Of the many lists that Pittsburgh tops, one that is under the radar is this: #1 among 2030 District Cities.
That means in comparison to New York, Seattle, Los Angeles, Denver—a total of 12 cities nationwide plus Toronto—Pittsburgh is tops in achieving aggressive energy reduction goals in building performance. That’s a big win since buildings are so resource-intensive.
Pittsburgh 2030 District is a voluntary program that includes 438 commercial buildings in Downtown and Oakland all with goals to reduce energy costs, water use and transportation emissions by 50% below baseline in 2030. That means it’s not the building against itself but rather, the national average by use type.
A project of the Green Building Alliance, the program is driven by Anna Siefken, a self-professed “total energy nerd” who is vice president of strategic engagement and the Pittsburgh 2030 District director. She will smoothly launch into a discussion of boilers and steam rooms and then stop, look at you archly, and say, “I know. Sexy, right?”
You get the appeal.
Why does it matter? “We see it as a business driver and economic driver,” says Siefken, who can’t step foot inside a building without assessing its conditions. On this day, meeting for coffee in the lobby of the Omni William Penn, she confesses that it’s hard for her to be there. She examines the massive chandeliers and the dozens of old-style bulbs on each and then wonders what it takes to heat the central lobby with its soaring ceilings and old facilities.
Already she is wondering who to call on the property to discuss energy and cost savings. “It’s always a matter of finding the right person,” she says. That could be a facility manager in some buildings or a general manager in others. It takes some digging.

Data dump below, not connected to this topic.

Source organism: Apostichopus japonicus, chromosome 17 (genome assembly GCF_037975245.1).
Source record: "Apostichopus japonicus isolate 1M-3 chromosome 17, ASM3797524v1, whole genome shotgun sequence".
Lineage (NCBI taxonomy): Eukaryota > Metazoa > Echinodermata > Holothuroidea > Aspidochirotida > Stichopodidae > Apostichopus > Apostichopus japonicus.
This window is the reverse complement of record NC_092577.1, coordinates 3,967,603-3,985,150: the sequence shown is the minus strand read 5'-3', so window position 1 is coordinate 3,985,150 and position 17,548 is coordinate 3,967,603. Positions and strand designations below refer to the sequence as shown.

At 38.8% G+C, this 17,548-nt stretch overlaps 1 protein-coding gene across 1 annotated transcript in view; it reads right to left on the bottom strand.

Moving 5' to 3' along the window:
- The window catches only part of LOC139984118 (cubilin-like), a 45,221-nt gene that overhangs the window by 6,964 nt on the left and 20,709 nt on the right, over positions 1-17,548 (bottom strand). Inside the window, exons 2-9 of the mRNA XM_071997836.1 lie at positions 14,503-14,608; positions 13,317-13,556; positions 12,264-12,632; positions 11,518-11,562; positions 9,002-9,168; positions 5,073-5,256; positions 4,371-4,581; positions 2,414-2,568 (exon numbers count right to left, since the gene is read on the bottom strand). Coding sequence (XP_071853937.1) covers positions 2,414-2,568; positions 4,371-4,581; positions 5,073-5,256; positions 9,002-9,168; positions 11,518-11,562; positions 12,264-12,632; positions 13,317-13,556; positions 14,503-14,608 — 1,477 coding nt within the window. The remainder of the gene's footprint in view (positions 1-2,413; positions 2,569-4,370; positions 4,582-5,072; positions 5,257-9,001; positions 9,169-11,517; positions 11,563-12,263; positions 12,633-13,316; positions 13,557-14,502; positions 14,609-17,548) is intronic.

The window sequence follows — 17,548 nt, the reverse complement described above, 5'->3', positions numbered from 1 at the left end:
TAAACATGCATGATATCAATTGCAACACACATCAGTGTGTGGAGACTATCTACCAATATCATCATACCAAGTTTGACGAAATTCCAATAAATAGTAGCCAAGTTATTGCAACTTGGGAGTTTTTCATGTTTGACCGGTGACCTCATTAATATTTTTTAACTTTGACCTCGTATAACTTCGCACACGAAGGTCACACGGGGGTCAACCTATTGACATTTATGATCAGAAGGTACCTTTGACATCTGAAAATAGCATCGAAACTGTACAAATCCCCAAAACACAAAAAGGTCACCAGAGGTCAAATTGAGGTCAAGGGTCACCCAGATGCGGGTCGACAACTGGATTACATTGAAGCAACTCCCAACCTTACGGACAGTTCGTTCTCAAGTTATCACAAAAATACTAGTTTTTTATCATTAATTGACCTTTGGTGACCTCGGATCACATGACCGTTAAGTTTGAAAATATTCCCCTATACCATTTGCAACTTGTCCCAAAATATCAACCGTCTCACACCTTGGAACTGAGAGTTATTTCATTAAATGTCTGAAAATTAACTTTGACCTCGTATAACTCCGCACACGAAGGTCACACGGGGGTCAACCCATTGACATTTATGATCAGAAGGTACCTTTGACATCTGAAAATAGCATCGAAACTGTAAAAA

And on it goes.
Since late 2012 when the program started, she and her small staff—that’s three full-timers—have met with and recruited building folks to join the 2030 District initiative.
It’s not a tough sell. High-performance buildings are known to increase business and property profitability, enhance real estate values, improve occupant health and reduce environmental impact.
Lots of corporations look at cities for opportunities, Siefken says. “We encourage building owners to retrofit and improve buildings to drive down the expense of operating a building so it becomes a surplus. Suddenly you have funds that weren’t available before. And you’re feeling awesome about Pittsburgh.”
You bet. If Pittsburgh is making the march toward becoming a green city—and consider P4 and the Pittsburgh Climate Initiative—then yes, initiatives like these go a long way.
The collaboration citywide fuels the progress. “These are cutting-edge cities we’re competing against,” notes Siefken. “We have more square feet committed to the program than any other city—68 million—signed up. We have 25% more buildings—438 buildings. We’re also the first city to report out and exceed all the 10% milestone goals.”
The Pittsburgh 2030 District has made significant improvements across the board to achieve their number one standing. “For energy, we’re at 12.5% reduction; for water we’re at 10.3; for transportation, we’re beyond our 2020 goal,” she rattles off.